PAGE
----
So HOW could this show have become such a trainwreck? Let's look at its different facets. Firstly, we can look at its writing staff. It is four men and three women strong, but you can quickly find that none of them are plus-size people and that most of them are rather old, meaning that they haven't encountered the current kinds of bullying that young consumers would relate to or understand. Additionally, you'll notice that quite a number of them have most of their writing experience with Disney Channel series like Liv and Maddie or Hannah Montana. Obviously, you can be a great comedic writer and have written for kids television, but the offensive writing and unrealistic emotions of the main character feel like they might be the byproduct of not knowing what kinds of jokes land with an teen audience on an uncensored, streaming medium.

Secondly, we can look at the cast. There are no actual plus-size people within the main cast, so there was no one playing a fat character in a show that revolves around being bullied for fatness to say, "Hey, I don't know if that's accurate to my experience of being fat."

When a writing team of non-plus-size folks and a cast of people with typical celebrity bodies make a show about fatness that largely revolves around jokes about a body type that none of them have in 2018, the show will not land because it is going to repel the people with the voice that the show is trying to immitate. Insatiable fails because it makes brash assumptions about being plus-size in modern times and it uses outdated stereotypes as evidence.

As someone who has done stand-up comedy for years, written satire for years and has aspired to write comedy television since their early childhood, I can genuinely say that I did not find the concept of this show funny and I don't think that I would even if I did look like Debby Ryan. It felt dated, forced and messy, and very out of touch with how modern high school students and modern society generally function. It failed because it put an actress who has never been plus-size into a leading role where she had to give voice to a feeling she has never felt. While a lot of the creative minds behind the show justify it by saying that they were bullied in their youth or by saying that they too deal with insecurities, they have to come to terms with the fact that feeling fat and living fat are two different things, and thus the feelings and everything about life itself is different. It's not a copy-and-pasted stereotype of ice cream on the couch, it's real and it's not meant to be a joke for most people.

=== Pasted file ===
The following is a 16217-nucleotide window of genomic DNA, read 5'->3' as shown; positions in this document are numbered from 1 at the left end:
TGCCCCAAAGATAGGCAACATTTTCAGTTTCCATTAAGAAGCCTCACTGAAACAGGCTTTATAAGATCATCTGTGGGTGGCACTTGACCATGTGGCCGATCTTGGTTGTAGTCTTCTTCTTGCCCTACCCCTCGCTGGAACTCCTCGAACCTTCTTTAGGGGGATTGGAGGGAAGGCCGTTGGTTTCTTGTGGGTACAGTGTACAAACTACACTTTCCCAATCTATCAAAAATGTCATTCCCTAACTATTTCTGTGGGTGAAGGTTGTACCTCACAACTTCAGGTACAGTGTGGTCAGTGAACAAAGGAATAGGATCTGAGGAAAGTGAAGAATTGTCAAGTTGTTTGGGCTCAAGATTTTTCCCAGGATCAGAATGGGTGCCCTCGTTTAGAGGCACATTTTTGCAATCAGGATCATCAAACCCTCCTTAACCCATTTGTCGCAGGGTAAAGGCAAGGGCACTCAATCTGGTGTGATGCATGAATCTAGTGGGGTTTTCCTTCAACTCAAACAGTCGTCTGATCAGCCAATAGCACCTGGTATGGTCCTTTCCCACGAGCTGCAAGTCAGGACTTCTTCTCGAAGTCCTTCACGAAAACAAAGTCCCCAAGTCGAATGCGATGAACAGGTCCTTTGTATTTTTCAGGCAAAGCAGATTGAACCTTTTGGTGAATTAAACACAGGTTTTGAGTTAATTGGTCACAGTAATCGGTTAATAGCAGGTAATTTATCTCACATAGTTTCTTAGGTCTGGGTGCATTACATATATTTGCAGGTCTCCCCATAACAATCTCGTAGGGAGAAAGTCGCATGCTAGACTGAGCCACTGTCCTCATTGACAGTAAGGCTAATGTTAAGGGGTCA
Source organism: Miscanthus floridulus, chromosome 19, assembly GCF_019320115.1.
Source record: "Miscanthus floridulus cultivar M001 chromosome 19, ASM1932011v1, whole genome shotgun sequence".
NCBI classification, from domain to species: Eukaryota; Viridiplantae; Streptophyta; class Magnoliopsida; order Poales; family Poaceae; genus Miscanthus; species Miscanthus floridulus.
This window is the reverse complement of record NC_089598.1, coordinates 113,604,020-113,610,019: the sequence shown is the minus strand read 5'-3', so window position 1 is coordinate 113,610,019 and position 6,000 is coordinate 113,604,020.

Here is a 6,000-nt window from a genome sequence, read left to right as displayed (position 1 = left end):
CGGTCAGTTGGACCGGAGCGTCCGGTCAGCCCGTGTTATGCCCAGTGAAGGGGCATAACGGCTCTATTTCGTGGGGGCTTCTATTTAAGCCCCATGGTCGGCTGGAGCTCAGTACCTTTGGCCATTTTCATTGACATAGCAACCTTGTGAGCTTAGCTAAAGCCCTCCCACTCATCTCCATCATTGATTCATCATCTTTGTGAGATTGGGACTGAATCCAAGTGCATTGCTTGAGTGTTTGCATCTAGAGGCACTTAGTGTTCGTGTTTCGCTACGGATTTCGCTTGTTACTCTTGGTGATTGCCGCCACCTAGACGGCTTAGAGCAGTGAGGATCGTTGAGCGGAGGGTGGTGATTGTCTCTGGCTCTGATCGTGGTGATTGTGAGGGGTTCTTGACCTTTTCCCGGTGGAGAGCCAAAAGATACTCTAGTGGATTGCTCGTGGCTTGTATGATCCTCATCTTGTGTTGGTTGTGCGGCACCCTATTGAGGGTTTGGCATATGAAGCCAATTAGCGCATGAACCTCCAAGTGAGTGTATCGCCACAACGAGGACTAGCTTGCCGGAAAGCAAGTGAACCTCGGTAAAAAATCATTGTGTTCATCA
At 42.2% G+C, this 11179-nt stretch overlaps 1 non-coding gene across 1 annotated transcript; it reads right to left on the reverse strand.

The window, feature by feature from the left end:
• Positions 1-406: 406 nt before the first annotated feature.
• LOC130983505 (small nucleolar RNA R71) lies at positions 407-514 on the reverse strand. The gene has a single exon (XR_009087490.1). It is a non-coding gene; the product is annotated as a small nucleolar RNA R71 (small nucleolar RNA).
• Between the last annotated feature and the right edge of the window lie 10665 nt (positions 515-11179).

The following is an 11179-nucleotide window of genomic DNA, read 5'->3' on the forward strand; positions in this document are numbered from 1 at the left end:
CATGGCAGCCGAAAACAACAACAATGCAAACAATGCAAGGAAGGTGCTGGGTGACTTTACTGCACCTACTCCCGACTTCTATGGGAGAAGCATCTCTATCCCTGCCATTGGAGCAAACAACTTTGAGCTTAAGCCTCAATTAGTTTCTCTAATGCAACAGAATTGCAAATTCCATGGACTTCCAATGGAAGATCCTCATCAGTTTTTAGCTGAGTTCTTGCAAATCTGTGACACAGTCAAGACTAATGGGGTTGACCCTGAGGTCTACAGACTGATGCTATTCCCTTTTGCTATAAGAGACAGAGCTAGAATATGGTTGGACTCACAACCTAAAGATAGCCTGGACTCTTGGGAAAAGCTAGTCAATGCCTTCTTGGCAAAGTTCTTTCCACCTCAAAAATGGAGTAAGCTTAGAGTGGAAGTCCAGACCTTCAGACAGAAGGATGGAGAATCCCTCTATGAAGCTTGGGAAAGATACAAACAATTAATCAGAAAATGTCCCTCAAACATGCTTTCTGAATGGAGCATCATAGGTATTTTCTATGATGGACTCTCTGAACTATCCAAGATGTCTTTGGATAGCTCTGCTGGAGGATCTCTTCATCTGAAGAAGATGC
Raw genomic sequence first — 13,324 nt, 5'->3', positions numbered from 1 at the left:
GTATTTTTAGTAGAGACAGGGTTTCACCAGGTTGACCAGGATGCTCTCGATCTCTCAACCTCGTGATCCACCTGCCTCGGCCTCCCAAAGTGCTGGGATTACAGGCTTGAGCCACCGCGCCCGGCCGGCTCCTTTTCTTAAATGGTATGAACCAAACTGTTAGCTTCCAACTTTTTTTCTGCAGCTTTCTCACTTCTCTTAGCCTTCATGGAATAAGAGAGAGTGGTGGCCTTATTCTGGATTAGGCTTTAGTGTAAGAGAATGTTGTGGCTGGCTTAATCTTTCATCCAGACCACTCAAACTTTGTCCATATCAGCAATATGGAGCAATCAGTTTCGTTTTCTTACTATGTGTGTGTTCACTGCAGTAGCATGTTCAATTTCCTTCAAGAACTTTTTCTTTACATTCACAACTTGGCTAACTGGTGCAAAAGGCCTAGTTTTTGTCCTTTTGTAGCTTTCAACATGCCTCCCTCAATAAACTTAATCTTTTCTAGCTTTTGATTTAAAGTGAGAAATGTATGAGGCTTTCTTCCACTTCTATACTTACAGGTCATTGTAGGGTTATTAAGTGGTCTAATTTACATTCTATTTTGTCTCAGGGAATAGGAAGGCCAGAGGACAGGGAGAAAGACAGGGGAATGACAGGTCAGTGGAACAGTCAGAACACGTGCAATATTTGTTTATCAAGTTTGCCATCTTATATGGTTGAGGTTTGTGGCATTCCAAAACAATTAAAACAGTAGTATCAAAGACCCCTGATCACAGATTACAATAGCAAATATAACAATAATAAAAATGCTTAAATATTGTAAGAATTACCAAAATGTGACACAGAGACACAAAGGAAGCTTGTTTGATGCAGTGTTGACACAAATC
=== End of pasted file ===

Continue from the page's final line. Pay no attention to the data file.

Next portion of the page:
If you want to watch Insatiable, you should. If the plot excites you, dig in. Though I critique this show heavily, I understand that taste in television is as subjective to a person as taste in music or taste in food, and there is no singular kind of show that works for all of us or doesn't work at all.

For me, I cannot reason with this show because it does everything that I am writing to argue against. Big women, be that strength, height or weight, are not weak or undesirable. They are not monsters. They do not need to overcome their forms in order to seek happiness, confidence or revenge. Their form should not be seen as a low from which to begin building a narrative. Plus-size actresses should be cast in narratives about plus-size women. Bigger characters should be allowed to be protagonists and not "losers" or "victims" of the world around them. Ultimately, comedies that revolve heavily around fat-shaming for laughs should not exist in 2018 if our ultimate goal as a society is to create an environment where people can love their bodies and the bodies of others.

Thank you for exploring Insatiable with me. I look forward to tomorrow, where I'll talk about Sailor Moon via heavy explanations from my sister who has far more experience with the content than myself (I'm just beginning).

With love,

Olivia